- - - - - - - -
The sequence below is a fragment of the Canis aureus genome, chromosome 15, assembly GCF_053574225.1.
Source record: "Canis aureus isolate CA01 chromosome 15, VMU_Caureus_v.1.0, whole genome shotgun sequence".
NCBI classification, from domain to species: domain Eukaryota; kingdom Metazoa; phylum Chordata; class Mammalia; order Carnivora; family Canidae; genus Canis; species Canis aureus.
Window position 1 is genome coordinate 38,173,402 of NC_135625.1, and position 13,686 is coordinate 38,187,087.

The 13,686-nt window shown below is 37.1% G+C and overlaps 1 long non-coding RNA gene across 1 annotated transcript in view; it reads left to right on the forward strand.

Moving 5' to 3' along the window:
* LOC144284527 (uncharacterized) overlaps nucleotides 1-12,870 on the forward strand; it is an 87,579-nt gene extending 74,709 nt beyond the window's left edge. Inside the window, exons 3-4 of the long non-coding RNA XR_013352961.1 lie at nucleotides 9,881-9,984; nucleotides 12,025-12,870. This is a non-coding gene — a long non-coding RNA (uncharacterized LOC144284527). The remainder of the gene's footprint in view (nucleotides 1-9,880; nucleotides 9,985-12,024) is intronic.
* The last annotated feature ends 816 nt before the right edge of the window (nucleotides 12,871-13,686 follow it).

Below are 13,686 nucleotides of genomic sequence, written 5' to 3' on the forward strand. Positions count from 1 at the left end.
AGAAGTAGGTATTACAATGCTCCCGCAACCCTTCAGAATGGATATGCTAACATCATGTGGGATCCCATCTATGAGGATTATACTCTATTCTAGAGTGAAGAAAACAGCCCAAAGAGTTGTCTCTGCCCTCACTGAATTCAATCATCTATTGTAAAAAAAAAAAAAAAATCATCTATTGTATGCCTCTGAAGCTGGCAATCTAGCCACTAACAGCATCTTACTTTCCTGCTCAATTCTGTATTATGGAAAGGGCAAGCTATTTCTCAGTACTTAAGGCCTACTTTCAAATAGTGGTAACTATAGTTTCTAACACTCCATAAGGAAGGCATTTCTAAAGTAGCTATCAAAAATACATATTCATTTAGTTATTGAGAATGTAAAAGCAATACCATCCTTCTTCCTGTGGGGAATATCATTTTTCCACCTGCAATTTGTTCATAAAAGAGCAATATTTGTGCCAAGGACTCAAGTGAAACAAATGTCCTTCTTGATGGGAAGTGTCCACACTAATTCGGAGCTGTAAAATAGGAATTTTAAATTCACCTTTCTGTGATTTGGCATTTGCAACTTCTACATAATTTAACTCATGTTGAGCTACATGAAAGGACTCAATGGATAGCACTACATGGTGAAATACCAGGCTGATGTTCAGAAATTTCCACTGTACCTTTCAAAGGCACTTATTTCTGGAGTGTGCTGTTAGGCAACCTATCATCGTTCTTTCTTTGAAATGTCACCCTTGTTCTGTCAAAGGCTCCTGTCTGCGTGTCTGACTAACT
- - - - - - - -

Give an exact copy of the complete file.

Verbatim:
The sequence below is a fragment of the Canis aureus genome, chromosome 15, assembly GCF_053574225.1.
Source record: "Canis aureus isolate CA01 chromosome 15, VMU_Caureus_v.1.0, whole genome shotgun sequence".
NCBI classification, from domain to species: domain Eukaryota; kingdom Metazoa; phylum Chordata; class Mammalia; order Carnivora; family Canidae; genus Canis; species Canis aureus.
Window position 1 is genome coordinate 38,173,402 of NC_135625.1, and position 13,686 is coordinate 38,187,087.

The 13,686-nt window shown below is 37.1% G+C and overlaps 1 long non-coding RNA gene across 1 annotated transcript in view; it reads left to right on the forward strand.

Moving 5' to 3' along the window:
* LOC144284527 (uncharacterized) overlaps nucleotides 1-12,870 on the forward strand; it is an 87,579-nt gene extending 74,709 nt beyond the window's left edge. Inside the window, exons 3-4 of the long non-coding RNA XR_013352961.1 lie at nucleotides 9,881-9,984; nucleotides 12,025-12,870. This is a non-coding gene — a long non-coding RNA (uncharacterized LOC144284527). The remainder of the gene's footprint in view (nucleotides 1-9,880; nucleotides 9,985-12,024) is intronic.
* The last annotated feature ends 816 nt before the right edge of the window (nucleotides 12,871-13,686 follow it).

Below are 13,686 nucleotides of genomic sequence, written 5' to 3' on the forward strand. Positions count from 1 at the left end.
AGAAGTAGGTATTACAATGCTCCCGCAACCCTTCAGAATGGATATGCTAACATCATGTGGGATCCCATCTATGAGGATTATACTCTATTCTAGAGTGAAGAAAACAGCCCAAAGAGTTGTCTCTGCCCTCACTGAATTCAATCATCTATTGTAAAAAAAAAAAAAAAATCATCTATTGTATGCCTCTGAAGCTGGCAATCTAGCCACTAACAGCATCTTACTTTCCTGCTCAATTCTGTATTATGGAAAGGGCAAGCTATTTCTCAGTACTTAAGGCCTACTTTCAAATAGTGGTAACTATAGTTTCTAACACTCCATAAGGAAGGCATTTCTAAAGTAGCTATCAAAAATACATATTCATTTAGTTATTGAGAATGTAAAAGCAATACCATCCTTCTTCCTGTGGGGAATATCATTTTTCCACCTGCAATTTGTTCATAAAAGAGCAATATTTGTGCCAAGGACTCAAGTGAAACAAATGTCCTTCTTGATGGGAAGTGTCCACACTAATTCGGAGCTGTAAAATAGGAATTTTAAATTCACCTTTCTGTGATTTGGCATTTGCAACTTCTACATAATTTAACTCATGTTGAGCTACATGAAAGGACTCAATGGATAGCACTACATGGTGAAATACCAGGCTGATGTTCAGAAATTTCCACTGTACCTTTCAAAGGCACTTATTTCTGGAGTGTGCTGTTAGGCAACCTATCATCGTTCTTTCTTTGAAATGTCACCCTTGTTCTGTCAAAGGCTCCTGTCTGCGTGTCTGACTAACT